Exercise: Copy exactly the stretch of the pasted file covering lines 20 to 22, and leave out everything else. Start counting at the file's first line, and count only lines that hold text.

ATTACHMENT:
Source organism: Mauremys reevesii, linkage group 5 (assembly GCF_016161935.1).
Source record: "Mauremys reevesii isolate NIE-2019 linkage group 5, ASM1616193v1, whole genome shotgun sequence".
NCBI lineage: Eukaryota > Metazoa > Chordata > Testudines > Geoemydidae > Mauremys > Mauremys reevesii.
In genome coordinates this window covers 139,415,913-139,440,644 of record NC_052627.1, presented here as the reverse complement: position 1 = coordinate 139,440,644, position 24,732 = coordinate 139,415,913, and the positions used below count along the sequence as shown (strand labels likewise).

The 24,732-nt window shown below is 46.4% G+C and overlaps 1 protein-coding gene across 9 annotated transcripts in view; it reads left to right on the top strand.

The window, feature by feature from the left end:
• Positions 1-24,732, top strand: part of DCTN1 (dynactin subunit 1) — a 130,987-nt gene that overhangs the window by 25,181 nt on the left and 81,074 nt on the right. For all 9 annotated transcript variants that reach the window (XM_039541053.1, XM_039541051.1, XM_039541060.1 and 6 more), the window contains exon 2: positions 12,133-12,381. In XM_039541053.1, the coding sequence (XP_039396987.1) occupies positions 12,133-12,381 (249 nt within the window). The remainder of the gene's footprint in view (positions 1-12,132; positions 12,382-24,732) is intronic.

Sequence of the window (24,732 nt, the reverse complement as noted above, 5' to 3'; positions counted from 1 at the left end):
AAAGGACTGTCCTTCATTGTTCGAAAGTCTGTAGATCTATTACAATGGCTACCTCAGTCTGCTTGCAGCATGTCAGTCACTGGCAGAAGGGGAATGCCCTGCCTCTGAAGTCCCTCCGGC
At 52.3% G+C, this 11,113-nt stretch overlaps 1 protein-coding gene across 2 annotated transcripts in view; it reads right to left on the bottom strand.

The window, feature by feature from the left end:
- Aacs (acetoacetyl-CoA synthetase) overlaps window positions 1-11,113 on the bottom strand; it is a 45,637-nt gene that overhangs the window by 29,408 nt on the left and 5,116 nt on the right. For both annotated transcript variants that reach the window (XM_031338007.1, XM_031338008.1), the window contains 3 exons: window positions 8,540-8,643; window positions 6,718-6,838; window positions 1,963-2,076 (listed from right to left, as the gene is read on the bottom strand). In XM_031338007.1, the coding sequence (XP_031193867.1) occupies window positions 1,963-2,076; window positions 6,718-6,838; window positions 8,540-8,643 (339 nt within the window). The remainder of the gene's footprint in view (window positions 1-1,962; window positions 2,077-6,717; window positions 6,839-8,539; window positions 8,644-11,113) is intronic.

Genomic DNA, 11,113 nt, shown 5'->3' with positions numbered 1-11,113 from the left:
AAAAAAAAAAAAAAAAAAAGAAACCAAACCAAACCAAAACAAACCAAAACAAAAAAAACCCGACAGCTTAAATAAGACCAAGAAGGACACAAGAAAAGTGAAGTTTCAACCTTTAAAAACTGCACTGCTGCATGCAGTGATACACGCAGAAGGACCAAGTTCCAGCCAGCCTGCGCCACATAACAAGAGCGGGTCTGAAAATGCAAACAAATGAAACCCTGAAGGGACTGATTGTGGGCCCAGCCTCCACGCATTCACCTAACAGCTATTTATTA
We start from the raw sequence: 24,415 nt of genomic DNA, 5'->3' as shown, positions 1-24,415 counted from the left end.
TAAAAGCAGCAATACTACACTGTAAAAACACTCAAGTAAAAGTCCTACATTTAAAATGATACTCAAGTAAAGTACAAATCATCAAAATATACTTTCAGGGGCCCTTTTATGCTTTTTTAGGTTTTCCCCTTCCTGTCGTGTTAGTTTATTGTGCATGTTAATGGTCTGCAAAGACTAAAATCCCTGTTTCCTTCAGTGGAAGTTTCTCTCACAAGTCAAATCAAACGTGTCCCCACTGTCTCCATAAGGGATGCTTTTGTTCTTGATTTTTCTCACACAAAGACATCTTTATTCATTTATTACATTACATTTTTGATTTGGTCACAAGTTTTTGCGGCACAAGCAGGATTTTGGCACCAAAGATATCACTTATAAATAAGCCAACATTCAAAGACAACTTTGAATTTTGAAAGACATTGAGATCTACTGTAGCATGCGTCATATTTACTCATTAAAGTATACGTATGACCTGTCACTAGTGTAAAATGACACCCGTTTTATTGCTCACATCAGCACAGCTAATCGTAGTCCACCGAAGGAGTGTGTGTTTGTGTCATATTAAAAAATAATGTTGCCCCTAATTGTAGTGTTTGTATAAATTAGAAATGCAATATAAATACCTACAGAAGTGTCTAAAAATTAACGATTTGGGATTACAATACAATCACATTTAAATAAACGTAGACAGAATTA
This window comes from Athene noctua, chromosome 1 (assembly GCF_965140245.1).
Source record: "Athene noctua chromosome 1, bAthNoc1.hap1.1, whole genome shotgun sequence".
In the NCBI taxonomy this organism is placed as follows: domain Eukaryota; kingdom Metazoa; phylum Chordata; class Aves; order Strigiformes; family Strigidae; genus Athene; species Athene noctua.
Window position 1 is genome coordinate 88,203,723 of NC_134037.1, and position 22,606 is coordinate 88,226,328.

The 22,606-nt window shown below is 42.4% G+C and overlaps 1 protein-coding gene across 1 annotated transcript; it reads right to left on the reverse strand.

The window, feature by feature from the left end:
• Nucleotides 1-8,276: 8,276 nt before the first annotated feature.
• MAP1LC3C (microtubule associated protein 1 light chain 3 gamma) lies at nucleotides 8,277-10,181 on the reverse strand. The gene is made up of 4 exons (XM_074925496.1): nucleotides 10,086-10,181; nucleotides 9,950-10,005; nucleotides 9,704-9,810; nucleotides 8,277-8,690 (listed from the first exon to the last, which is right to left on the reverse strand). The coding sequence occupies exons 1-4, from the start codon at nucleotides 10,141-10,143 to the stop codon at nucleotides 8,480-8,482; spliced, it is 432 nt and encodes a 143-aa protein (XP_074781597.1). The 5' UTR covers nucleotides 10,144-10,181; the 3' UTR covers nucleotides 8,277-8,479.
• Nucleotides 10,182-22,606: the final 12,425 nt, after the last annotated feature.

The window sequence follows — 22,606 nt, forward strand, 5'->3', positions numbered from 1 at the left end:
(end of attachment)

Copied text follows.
Window position 1 is genome coordinate 88,203,723 of NC_134037.1, and position 22,606 is coordinate 88,226,328.

The 22,606-nt window shown below is 42.4% G+C and overlaps 1 protein-coding gene across 1 annotated transcript; it reads right to left on the reverse strand.

The window, feature by feature from the left end: